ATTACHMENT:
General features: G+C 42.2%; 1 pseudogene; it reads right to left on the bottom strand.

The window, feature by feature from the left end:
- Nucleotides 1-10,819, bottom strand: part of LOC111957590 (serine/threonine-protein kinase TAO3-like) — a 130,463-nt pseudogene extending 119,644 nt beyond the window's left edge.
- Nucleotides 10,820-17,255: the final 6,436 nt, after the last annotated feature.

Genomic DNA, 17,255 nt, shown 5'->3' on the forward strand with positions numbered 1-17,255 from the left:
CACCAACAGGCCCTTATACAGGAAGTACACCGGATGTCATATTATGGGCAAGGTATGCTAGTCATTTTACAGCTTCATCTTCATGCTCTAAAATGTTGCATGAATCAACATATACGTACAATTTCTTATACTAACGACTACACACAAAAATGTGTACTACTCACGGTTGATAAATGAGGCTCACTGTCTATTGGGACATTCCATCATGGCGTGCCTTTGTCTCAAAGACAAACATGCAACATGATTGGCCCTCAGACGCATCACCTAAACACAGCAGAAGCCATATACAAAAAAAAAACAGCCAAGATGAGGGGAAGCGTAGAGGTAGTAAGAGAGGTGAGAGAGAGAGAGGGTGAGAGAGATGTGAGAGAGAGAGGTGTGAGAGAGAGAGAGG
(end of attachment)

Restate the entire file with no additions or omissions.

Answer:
General features: G+C 42.2%; 1 pseudogene; it reads right to left on the bottom strand.

The window, feature by feature from the left end:
- Nucleotides 1-10,819, bottom strand: part of LOC111957590 (serine/threonine-protein kinase TAO3-like) — a 130,463-nt pseudogene extending 119,644 nt beyond the window's left edge.
- Nucleotides 10,820-17,255: the final 6,436 nt, after the last annotated feature.

Genomic DNA, 17,255 nt, shown 5'->3' on the forward strand with positions numbered 1-17,255 from the left:
CACCAACAGGCCCTTATACAGGAAGTACACCGGATGTCATATTATGGGCAAGGTATGCTAGTCATTTTACAGCTTCATCTTCATGCTCTAAAATGTTGCATGAATCAACATATACGTACAATTTCTTATACTAACGACTACACACAAAAATGTGTACTACTCACGGTTGATAAATGAGGCTCACTGTCTATTGGGACATTCCATCATGGCGTGCCTTTGTCTCAAAGACAAACATGCAACATGATTGGCCCTCAGACGCATCACCTAAACACAGCAGAAGCCATATACAAAAAAAAAACAGCCAAGATGAGGGGAAGCGTAGAGGTAGTAAGAGAGGTGAGAGAGAGAGAGGGTGAGAGAGATGTGAGAGAGAGAGGTGTGAGAGAGAGAGAGG